134 Ice Fishermen Have to Be Rescued From Lake Erie

When I lived in Syracuse, Indiana, you couldn't drive past a lake, channel, or deep puddle in winter without seeing at least one insane person sitting on an upturned bucket, staring at a hole in the ice.

Ice fishing has always struck me as one of the craziest activities mankind could take part in. With the possible exception of ferret-legging (the Scottish "sport" of putting two pissed-off ferrets down your pants and seeing how long you can take it), no other sport seems to bring out the weirdos and committed (as in "he was committed to a mental institution for observation").

Indiana ice fishermen are a little weirder than most, because unlike Minnesota ice fishermen, they don't use shacks. At least not around Syracuse. Syracuse ice fishermen sit outside in upturned buckets, wearing two pairs of long underwear, pants, and the ice fiserhman's uniform, Carhartt coveralls.

I would drive past in my nice warm truck and shake my head at the loons sitting out on the ice, without a shack, tent, or even a lean-to to keep the wind from blowing on them. I was always convinced that we would have at least one fatality each winter (we never did) from someone falling through the ice. I did hear the occasional story of someone falling in a few feet from shore, climbing into his truck, going home to change, and coming back to find a new spot.

So I wasn't too surprised when I heard about 134 ice fishermen who needed to be rescued from their 12 kilometer (7.45 miles) wide ice floe as it drifted in Lake Erie Saturday evening. The fishermen were all rescued by the U.S. Coast Guard and private helicopters and boats about 1,000 yards from the Ohio shoreline.

"We get people out here who don't know how to read the ice," Ottawa County Sheriff Bob Bratton said to reporters. "What happened here today was just idiotic. I don't know how else to put it."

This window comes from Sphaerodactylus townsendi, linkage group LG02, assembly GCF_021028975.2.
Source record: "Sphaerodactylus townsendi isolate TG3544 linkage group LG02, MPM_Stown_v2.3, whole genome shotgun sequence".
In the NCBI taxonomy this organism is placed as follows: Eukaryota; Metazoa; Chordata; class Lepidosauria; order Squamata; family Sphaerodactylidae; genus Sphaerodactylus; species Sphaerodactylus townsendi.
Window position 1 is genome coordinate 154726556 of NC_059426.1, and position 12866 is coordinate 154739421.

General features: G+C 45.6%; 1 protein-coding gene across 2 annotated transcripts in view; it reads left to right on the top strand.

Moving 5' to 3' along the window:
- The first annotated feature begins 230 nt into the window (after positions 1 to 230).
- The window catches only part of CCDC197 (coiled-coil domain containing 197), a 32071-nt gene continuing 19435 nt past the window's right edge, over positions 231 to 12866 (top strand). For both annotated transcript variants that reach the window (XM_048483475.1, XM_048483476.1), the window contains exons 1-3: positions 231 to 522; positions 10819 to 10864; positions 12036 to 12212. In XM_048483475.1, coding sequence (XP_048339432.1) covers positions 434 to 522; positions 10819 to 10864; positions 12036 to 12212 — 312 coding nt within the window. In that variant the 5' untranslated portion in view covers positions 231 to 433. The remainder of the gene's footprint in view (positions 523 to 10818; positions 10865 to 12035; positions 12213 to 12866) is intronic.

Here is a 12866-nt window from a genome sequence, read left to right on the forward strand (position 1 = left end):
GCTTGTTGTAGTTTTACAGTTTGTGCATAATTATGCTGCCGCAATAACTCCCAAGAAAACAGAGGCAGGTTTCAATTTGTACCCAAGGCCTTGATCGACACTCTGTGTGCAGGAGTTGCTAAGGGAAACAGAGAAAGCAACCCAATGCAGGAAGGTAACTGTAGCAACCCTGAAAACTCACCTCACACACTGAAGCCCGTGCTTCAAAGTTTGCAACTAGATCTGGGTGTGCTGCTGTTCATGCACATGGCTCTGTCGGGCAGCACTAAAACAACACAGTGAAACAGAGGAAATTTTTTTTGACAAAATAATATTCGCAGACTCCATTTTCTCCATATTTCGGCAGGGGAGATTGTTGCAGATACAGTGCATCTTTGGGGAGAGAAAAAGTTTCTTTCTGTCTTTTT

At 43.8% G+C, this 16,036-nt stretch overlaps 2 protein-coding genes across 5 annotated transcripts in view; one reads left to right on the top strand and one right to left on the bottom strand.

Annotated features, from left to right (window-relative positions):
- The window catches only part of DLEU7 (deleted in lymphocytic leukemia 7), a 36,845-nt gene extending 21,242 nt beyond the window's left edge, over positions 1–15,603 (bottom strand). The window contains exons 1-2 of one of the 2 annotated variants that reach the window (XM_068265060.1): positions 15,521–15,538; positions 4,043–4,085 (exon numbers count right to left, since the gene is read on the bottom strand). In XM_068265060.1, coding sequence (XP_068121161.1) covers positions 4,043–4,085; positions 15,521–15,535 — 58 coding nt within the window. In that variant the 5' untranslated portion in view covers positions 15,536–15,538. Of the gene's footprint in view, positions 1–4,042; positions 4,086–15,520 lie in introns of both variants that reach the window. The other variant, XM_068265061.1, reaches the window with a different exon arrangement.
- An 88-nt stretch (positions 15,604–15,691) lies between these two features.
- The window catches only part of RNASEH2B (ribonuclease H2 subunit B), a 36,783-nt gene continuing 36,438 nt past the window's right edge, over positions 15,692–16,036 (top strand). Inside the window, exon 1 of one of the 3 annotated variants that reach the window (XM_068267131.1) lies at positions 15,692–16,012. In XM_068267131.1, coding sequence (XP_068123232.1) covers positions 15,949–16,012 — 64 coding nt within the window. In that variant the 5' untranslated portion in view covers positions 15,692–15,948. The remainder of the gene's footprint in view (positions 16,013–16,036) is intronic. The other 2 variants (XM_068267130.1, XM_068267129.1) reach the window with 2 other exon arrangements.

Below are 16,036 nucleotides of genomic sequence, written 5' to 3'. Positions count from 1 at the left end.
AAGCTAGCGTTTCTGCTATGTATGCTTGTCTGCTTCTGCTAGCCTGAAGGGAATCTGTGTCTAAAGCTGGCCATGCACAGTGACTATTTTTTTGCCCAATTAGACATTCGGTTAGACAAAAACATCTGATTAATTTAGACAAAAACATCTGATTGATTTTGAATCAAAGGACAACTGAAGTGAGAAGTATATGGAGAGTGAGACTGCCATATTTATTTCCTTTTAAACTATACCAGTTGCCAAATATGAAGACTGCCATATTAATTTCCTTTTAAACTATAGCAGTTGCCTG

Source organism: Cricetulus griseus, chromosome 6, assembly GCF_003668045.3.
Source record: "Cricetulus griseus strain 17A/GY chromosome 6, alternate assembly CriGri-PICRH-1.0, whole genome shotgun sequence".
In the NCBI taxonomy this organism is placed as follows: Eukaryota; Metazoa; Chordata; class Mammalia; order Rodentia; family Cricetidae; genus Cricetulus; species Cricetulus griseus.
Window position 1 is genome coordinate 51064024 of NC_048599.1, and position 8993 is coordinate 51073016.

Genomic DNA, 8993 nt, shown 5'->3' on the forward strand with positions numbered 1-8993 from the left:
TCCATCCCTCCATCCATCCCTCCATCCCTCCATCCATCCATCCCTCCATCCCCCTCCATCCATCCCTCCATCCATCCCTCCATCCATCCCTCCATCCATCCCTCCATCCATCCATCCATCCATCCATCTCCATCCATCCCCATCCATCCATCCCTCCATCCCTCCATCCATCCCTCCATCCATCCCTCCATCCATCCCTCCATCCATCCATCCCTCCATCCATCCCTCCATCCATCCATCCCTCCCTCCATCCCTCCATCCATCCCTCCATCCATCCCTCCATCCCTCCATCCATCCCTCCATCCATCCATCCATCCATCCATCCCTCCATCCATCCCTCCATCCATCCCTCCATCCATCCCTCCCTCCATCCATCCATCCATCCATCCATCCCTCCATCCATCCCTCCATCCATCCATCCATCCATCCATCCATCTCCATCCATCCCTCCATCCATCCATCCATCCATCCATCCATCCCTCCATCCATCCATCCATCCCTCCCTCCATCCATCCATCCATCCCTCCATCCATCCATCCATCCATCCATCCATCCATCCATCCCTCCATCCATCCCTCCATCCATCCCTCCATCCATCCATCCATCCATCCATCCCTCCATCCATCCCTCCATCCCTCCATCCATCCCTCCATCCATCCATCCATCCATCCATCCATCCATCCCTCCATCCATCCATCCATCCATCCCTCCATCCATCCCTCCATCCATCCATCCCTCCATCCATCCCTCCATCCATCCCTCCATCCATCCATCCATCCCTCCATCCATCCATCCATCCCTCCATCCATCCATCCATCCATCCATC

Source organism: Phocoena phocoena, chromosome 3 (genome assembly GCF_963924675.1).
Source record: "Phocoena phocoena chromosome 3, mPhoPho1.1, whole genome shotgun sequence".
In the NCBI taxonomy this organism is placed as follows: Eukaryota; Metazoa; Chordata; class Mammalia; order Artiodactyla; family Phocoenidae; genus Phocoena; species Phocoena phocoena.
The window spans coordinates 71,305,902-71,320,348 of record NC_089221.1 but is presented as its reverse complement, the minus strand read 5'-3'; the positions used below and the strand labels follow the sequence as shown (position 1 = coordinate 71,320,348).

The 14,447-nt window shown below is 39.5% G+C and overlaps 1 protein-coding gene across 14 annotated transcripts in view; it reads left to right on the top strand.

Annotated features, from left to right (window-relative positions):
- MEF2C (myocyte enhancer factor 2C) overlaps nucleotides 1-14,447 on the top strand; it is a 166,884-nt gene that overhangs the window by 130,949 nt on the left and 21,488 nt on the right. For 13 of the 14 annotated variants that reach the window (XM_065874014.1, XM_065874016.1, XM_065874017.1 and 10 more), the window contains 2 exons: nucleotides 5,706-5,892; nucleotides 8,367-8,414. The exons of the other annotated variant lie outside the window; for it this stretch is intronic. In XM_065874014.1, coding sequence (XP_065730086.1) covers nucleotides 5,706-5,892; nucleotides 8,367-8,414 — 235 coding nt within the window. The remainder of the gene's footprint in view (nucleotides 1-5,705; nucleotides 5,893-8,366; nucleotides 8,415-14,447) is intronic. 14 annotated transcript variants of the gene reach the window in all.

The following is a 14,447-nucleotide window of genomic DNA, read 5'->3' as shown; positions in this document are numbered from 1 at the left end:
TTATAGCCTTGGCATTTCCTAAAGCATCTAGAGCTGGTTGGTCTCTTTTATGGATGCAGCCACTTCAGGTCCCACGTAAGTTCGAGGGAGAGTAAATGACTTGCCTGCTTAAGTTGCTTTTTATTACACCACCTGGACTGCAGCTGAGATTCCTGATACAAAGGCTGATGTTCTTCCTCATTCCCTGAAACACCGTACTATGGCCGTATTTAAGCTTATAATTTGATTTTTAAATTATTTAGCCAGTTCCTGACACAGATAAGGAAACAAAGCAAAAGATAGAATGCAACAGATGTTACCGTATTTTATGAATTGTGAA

"We were in no danger," Norb Pilaczynski of Swanton, Ohio told the Candian Broadcasting Corporation. "We knew there was enough ice out there."

Try telling that to the guy who died. He fell in while he and others were trying to find a way back to shore. Several other men performed CPR, and the guy was airlifted to a local hospital, where he was pronounced dead.

The CBC said in its article, "No one appeared to be scared, and most chose to sit and wait for authorities while others went searching for an ice bridge."

I will bet 100 American dollars that the guys who were "sitting and waiting" were actually "fishing and waiting" to be rescued.

I love fishing, and try to do it a couple times a year. But fishing is a summer sport, where the only thing that floats are my bobber and the boat I'm sitting in. If it goes floating away, I've got a motor and oars to return to safety. Plus I'm not going to die of hypothermia if I accidentally fall in.

The worst thing that's ever happened to me when I've been fishing is stinking like cigar smoke and bait when we return. And I won't die from that, unless my wife finds out about the cigars.

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